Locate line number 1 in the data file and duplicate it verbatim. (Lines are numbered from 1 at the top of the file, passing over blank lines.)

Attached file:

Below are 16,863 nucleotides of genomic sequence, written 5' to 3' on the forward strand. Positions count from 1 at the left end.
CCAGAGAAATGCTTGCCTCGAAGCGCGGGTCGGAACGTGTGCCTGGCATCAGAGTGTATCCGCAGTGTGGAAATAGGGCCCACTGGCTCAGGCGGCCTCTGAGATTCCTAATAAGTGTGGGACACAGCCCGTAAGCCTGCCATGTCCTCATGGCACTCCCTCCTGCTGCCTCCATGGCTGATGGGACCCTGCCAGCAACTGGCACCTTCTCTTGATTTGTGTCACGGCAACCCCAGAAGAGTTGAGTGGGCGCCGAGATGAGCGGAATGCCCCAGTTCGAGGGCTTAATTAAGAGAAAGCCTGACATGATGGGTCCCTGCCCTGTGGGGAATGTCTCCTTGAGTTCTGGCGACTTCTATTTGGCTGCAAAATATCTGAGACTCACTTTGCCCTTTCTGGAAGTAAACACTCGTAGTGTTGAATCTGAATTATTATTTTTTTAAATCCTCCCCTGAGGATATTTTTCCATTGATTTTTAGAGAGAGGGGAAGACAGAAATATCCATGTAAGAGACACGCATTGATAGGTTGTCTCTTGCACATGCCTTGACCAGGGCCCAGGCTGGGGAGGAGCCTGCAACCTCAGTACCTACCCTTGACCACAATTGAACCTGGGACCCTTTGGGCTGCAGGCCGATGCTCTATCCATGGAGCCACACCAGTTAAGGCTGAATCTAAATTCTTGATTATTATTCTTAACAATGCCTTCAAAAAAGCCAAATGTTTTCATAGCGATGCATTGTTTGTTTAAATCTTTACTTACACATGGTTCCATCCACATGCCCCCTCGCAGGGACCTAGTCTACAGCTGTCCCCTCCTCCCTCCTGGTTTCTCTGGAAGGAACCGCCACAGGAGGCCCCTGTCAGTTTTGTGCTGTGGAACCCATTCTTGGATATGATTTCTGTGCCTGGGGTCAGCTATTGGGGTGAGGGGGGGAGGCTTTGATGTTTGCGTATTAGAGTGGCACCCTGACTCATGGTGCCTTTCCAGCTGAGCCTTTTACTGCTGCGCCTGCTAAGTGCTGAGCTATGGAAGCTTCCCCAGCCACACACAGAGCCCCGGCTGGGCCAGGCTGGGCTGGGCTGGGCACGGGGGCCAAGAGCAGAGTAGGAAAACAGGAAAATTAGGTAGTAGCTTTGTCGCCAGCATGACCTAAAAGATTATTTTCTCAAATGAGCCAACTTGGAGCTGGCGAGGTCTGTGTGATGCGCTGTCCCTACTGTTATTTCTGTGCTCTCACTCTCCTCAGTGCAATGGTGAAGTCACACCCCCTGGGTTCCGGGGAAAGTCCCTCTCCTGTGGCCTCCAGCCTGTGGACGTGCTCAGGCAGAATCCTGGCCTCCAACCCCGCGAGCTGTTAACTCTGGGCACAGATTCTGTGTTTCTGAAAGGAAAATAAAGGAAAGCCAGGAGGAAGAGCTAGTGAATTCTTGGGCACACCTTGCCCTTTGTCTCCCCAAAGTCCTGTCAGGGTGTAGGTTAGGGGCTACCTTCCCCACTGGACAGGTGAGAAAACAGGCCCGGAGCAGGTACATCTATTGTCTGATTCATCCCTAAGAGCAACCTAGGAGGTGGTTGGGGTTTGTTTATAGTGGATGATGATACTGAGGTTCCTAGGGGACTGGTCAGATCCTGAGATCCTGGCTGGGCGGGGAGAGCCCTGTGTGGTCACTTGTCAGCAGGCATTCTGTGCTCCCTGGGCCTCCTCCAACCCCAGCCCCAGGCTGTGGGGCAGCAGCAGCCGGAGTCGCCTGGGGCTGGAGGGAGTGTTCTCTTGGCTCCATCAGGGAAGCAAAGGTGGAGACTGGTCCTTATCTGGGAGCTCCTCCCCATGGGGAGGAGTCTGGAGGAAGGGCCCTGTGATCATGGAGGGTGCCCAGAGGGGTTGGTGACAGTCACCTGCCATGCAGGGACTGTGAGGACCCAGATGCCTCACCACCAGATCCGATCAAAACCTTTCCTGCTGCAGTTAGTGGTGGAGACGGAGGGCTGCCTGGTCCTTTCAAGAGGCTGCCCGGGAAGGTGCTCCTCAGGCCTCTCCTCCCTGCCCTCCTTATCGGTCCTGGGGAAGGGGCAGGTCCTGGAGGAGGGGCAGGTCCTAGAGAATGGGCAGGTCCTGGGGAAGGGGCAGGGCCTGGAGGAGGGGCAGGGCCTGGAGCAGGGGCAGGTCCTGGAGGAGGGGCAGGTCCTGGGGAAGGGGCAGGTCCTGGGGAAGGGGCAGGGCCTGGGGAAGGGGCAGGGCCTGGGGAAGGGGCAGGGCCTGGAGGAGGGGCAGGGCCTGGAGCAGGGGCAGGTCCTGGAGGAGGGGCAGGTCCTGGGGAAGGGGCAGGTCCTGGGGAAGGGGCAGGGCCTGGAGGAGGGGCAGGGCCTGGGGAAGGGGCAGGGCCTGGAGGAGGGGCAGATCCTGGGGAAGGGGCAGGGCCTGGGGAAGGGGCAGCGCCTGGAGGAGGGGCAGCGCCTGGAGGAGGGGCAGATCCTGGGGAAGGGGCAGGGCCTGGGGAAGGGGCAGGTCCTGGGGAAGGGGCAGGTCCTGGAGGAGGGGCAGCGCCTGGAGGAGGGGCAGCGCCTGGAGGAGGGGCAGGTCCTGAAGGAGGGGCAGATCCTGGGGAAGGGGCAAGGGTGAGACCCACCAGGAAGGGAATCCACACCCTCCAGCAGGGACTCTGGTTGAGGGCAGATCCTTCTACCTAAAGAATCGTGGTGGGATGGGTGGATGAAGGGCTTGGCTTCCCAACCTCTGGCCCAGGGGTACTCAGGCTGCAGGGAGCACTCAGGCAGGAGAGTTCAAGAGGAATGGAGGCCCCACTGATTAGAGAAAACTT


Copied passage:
Below are 16,863 nucleotides of genomic sequence, written 5' to 3' on the forward strand. Positions count from 1 at the left end.